The number of people classed as unemployed in Cumbria rose by 90 in October, according to latest figures from the Office for National Statistics.

A total of 6,555 people claimed Jobseeker’s Allowance or received support through Universal Credit to seek work – a sizeable increase compared to the revised figure of 6,465 for September.

It is the fourth month in a row unemployment has risen, although the county remains below the national average of 2.9 per cent, at 2.2 per cent.

South Lakeland saw the biggest rise, with 45 new claims made. However, the total figure remains relatively low at 570, representing just one per cent of the district’s working age population.

The number of claims in Barrow increased by 25, taking the total to 1,235 and representing three per cent of the working age population.

Allerdale has a total of 1,535 residents classed as unemployed following a rise of 15 (2.7 per cent), while Eden recorded a small increase of five, taking the total to 420 (1.4 per cent).

Meanwhile, the picture remained unchanged in both Carlisle and Copeland, where, respectively, 1,585 (2.4 per cent) and 1,210 (2.9 per cent) people are recorded as seeking work.

The status quo in Carlisle will be a relief after the district bore the brunt of Cumbria’s unemployment rises in the past three months.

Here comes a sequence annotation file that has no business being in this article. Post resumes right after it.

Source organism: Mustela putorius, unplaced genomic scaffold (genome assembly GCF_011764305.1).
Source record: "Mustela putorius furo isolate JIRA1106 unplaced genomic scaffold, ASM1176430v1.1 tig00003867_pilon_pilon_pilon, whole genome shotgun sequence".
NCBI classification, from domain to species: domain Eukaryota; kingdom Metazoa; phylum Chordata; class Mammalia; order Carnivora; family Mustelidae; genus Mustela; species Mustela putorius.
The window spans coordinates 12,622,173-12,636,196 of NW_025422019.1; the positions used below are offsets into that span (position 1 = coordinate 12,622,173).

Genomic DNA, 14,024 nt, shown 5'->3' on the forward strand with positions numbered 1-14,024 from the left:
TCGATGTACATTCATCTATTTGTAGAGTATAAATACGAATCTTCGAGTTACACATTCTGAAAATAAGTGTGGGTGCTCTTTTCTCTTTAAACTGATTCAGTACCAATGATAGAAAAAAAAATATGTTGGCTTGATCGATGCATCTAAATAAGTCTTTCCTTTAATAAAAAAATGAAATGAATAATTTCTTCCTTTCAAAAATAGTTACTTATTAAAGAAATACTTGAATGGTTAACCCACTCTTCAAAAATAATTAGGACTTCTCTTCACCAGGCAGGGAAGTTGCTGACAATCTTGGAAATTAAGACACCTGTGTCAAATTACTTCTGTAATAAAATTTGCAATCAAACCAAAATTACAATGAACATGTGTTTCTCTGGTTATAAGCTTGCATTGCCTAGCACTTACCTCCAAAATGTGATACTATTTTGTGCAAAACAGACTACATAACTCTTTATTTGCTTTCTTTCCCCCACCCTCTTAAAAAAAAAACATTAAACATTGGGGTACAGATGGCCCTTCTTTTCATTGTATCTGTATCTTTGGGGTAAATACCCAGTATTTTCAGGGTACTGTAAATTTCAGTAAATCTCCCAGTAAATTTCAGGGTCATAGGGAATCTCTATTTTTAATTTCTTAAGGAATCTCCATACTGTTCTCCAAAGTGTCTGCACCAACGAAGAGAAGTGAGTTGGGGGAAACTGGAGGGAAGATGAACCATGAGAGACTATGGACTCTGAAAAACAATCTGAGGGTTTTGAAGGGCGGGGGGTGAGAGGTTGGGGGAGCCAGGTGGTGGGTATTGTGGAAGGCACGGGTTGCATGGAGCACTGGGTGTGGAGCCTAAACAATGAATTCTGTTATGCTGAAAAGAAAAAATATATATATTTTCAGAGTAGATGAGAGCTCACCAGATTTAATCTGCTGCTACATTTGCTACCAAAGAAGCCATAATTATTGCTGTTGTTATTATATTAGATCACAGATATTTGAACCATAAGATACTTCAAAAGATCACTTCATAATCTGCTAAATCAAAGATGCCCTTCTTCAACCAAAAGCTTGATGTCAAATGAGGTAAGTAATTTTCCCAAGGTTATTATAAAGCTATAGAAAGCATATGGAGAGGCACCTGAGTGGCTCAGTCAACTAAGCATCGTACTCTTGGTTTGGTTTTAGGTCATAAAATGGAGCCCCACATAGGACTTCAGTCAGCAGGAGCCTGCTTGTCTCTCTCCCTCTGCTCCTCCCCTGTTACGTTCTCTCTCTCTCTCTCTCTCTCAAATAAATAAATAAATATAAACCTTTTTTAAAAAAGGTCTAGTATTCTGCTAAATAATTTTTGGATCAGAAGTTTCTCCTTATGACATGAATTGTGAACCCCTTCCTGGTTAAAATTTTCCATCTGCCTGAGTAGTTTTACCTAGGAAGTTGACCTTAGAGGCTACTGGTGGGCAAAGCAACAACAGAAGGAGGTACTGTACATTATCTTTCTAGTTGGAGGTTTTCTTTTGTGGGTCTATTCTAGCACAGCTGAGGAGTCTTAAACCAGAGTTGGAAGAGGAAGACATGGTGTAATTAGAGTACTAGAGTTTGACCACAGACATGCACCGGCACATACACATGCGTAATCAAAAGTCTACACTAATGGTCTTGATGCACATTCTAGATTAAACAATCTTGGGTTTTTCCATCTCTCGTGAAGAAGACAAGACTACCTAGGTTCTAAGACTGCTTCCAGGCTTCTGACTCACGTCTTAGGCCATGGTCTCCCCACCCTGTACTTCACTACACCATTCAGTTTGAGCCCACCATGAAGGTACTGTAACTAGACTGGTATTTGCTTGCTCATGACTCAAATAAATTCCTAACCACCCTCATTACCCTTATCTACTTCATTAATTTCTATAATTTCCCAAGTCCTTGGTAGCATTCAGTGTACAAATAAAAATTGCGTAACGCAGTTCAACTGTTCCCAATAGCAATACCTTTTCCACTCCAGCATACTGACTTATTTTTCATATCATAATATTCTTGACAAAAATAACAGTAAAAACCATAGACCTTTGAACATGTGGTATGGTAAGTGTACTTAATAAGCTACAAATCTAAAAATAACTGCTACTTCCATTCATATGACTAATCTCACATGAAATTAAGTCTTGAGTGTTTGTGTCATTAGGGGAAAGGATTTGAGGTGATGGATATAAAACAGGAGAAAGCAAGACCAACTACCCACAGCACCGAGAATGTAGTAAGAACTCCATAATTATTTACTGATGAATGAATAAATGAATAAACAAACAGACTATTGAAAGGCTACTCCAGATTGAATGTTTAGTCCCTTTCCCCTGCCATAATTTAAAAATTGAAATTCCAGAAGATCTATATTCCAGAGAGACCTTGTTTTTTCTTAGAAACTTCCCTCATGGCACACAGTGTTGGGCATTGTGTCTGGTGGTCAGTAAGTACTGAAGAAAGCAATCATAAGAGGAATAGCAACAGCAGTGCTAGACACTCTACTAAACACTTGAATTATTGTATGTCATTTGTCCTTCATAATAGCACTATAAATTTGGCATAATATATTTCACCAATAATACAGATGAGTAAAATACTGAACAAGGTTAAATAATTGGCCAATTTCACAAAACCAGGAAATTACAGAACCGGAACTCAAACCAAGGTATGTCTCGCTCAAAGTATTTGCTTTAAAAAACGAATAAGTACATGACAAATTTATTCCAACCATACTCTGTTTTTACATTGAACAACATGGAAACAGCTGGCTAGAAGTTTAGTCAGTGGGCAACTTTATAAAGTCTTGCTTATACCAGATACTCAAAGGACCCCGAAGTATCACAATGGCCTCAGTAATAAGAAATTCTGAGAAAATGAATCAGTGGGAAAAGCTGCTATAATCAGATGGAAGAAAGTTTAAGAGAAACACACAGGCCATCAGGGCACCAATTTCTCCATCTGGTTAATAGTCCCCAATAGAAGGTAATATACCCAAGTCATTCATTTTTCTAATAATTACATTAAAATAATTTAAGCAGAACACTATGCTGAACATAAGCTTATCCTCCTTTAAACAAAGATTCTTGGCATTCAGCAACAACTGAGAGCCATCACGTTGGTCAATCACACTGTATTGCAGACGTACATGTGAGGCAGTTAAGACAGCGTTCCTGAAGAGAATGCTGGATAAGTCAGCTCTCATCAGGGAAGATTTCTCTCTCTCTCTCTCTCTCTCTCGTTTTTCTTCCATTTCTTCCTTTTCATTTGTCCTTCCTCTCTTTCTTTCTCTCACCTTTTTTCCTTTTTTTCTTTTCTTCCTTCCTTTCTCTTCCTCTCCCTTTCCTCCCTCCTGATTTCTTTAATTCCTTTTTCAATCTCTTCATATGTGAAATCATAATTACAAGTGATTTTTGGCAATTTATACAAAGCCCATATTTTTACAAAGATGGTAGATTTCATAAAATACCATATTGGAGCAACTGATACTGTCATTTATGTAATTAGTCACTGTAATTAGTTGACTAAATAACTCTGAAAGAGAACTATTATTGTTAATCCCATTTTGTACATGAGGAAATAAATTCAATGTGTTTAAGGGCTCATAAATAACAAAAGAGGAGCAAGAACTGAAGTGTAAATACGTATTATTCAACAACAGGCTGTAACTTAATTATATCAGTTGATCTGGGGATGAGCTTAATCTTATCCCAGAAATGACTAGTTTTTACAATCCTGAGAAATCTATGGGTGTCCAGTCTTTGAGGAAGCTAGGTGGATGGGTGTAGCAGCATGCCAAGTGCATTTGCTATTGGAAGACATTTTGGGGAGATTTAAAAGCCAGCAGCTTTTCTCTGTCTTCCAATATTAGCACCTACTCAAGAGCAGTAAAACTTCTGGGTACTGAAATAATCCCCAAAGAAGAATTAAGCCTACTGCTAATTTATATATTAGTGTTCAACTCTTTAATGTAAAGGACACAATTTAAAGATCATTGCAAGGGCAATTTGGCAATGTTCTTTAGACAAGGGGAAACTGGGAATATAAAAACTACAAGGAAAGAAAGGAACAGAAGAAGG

It still remains below the national average, with Copeland the only Cumbrian district lying above it.

The increase in unemployment has coincided with the introduction of the controversial Universal Credit system across the county, which was completed in December 2018. The full rollout is expected to take another three or so years.

Nationally, unemployment fell by 23,000 to 1.31 million in the three months to September, according to the ONS figures.

The number of people in work also fell, by 58,000 to 32,75m during the same period – the biggest drop since May 2015.

The drop was due to the falling number of people working in the retail sector, which has been hit hard by the collapse of several store chains, said the ONS.

And UK wage growth also slowed to 3.6 per cent, down from 3.8 per cent in the previous month.

An ONS spokesperson said: “The employment rate is higher than a year ago, though broadly unchanged in recent months. Vacancies have seen their biggest annual fall since late 2009, but remain high by historical standards.”